by Jessica Bennett Edited by Lea Bishop
This article reflects the dilemma many parents, and especially women, are now faceing. The Covid crisis has created a new reality where many parents are now working from home. They serve as childcare providers, house cleaners, chefs, and household CEO’s. They are doing this while continuing to do all the tasks required by their jobs- hold/attend meetings, completing assignments, communicating with co-workers, etc. And they often have to do these tasks while their children are competing for their attention.
These can be stressful situations where the division of labor in a household becomes more critical. For the 80% of single-parent households headed by mothers who carry the sole burden of household responsibilities, this is a particularly difficult situation. Women also serve predominantly as the caregivers for family members. Even today, when gender equality is more widely accepted, women continue to do more of the domestic and childcare tasks in opposite-sex couples. According to a 2017 survey, 77% of mothers take their children to doctor appointments compared to 24% of fathers; 40% of mothers take time off from work to stay home with sick children, compared with 10% of fathers. During the current health crisis, these roles will only become more pronounced.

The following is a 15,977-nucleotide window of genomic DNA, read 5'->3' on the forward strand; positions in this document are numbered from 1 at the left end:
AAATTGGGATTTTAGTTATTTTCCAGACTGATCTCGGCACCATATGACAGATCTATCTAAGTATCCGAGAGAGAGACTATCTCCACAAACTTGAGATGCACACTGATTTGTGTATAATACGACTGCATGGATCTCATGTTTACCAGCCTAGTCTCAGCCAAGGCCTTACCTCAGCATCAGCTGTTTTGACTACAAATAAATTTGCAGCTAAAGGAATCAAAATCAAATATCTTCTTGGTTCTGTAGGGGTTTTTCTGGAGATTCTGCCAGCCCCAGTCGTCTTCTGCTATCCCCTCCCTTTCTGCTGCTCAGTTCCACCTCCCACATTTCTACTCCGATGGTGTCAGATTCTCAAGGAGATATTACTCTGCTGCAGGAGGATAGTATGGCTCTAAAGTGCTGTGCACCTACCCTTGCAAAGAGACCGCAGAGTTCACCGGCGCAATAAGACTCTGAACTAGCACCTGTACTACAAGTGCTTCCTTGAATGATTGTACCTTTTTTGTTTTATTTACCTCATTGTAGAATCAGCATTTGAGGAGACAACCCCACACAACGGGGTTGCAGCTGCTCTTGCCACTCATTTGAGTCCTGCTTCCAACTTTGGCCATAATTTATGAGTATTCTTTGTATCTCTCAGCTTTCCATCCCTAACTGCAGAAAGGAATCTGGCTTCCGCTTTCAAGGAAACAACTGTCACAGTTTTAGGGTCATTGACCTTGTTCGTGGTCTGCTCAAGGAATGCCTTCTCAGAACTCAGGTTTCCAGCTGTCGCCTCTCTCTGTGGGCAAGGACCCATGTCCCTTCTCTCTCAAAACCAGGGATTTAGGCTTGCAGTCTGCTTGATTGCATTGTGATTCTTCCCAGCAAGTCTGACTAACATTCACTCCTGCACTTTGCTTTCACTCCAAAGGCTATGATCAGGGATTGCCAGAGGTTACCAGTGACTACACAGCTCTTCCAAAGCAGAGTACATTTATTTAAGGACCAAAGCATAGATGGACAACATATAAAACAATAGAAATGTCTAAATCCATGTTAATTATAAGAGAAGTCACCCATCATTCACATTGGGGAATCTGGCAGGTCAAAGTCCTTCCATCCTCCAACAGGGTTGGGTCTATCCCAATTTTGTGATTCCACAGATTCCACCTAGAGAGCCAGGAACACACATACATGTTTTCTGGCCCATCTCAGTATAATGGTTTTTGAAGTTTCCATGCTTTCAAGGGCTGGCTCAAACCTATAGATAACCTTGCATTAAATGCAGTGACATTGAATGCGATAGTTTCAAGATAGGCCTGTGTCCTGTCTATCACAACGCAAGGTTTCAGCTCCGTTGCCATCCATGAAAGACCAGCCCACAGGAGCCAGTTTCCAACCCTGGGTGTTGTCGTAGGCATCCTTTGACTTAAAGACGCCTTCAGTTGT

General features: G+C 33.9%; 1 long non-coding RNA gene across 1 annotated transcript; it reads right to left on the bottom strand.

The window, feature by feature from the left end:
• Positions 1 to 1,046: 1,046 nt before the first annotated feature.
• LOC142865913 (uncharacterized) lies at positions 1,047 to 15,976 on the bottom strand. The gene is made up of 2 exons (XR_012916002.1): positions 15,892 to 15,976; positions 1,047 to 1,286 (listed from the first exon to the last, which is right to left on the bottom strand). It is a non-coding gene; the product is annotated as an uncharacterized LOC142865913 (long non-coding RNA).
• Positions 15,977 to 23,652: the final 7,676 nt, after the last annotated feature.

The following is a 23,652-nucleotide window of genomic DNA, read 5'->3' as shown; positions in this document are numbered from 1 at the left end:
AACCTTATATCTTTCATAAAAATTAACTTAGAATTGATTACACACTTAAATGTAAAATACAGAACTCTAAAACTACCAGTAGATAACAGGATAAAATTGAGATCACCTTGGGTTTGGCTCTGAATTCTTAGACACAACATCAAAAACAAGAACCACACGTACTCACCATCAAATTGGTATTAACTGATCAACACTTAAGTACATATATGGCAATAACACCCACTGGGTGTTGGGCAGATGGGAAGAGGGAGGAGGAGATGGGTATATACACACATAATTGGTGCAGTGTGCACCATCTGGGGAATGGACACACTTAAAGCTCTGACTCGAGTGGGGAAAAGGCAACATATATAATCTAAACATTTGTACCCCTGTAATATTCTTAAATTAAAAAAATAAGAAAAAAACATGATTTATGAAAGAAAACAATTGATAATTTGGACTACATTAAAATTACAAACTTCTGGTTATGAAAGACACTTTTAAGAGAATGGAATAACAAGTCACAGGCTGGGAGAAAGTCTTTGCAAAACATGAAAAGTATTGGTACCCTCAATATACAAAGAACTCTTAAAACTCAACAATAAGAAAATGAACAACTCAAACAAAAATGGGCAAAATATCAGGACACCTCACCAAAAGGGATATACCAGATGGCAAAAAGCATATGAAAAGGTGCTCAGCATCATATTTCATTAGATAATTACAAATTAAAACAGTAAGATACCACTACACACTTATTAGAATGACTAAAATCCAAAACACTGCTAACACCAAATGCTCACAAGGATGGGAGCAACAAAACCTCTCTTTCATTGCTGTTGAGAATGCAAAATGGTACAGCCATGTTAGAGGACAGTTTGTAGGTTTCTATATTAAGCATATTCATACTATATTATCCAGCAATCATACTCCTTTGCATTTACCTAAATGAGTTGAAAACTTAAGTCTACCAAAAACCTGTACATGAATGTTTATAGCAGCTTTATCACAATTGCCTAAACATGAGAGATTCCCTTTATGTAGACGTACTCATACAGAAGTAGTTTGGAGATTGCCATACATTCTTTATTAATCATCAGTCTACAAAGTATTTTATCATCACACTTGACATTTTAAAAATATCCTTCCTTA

The mothers in this article all admit that they are juggling many hats very precariously. Their stories reflect their attempts to navigate this Covid crisis with humor and by seeking help from their partners and children. Amid the challenges, they are also often evaluating their own priorities and choices
To read this article in its entirety, please link to:https://www.nytimes.com/2020/03/20/parenting/childcare-coronavirus-moms.html